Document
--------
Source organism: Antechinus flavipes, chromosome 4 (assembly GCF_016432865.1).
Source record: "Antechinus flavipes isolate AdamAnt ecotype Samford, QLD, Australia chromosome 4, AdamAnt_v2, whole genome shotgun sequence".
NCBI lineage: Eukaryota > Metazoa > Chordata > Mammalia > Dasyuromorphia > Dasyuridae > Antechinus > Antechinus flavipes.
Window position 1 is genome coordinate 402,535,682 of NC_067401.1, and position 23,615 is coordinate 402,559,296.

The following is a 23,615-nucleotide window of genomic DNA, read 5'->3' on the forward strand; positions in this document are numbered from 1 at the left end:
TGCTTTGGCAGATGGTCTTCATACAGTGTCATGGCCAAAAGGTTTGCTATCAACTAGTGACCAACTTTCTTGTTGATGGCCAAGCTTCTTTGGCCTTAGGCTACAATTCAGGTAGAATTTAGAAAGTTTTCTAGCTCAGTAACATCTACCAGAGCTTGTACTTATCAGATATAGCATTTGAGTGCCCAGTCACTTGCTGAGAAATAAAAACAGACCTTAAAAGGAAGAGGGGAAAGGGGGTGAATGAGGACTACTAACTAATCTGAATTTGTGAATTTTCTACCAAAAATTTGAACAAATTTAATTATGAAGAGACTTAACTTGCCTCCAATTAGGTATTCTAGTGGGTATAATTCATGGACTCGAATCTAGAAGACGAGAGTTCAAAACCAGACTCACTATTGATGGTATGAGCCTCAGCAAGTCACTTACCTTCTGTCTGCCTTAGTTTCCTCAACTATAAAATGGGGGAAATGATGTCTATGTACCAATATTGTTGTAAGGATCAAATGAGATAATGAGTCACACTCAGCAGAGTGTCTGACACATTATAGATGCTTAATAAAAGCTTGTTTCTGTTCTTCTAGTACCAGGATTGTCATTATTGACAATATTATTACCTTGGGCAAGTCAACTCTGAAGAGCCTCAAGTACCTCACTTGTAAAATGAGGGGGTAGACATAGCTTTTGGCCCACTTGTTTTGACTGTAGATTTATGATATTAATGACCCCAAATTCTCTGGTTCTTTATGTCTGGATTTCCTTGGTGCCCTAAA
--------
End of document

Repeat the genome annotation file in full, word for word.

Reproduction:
Source organism: Antechinus flavipes, chromosome 4 (assembly GCF_016432865.1).
Source record: "Antechinus flavipes isolate AdamAnt ecotype Samford, QLD, Australia chromosome 4, AdamAnt_v2, whole genome shotgun sequence".
NCBI lineage: Eukaryota > Metazoa > Chordata > Mammalia > Dasyuromorphia > Dasyuridae > Antechinus > Antechinus flavipes.
Window position 1 is genome coordinate 402,535,682 of NC_067401.1, and position 23,615 is coordinate 402,559,296.

The following is a 23,615-nucleotide window of genomic DNA, read 5'->3' on the forward strand; positions in this document are numbered from 1 at the left end:
TGCTTTGGCAGATGGTCTTCATACAGTGTCATGGCCAAAAGGTTTGCTATCAACTAGTGACCAACTTTCTTGTTGATGGCCAAGCTTCTTTGGCCTTAGGCTACAATTCAGGTAGAATTTAGAAAGTTTTCTAGCTCAGTAACATCTACCAGAGCTTGTACTTATCAGATATAGCATTTGAGTGCCCAGTCACTTGCTGAGAAATAAAAACAGACCTTAAAAGGAAGAGGGGAAAGGGGGTGAATGAGGACTACTAACTAATCTGAATTTGTGAATTTTCTACCAAAAATTTGAACAAATTTAATTATGAAGAGACTTAACTTGCCTCCAATTAGGTATTCTAGTGGGTATAATTCATGGACTCGAATCTAGAAGACGAGAGTTCAAAACCAGACTCACTATTGATGGTATGAGCCTCAGCAAGTCACTTACCTTCTGTCTGCCTTAGTTTCCTCAACTATAAAATGGGGGAAATGATGTCTATGTACCAATATTGTTGTAAGGATCAAATGAGATAATGAGTCACACTCAGCAGAGTGTCTGACACATTATAGATGCTTAATAAAAGCTTGTTTCTGTTCTTCTAGTACCAGGATTGTCATTATTGACAATATTATTACCTTGGGCAAGTCAACTCTGAAGAGCCTCAAGTACCTCACTTGTAAAATGAGGGGGTAGACATAGCTTTTGGCCCACTTGTTTTGACTGTAGATTTATGATATTAATGACCCCAAATTCTCTGGTTCTTTATGTCTGGATTTCCTTGGTGCCCTAAA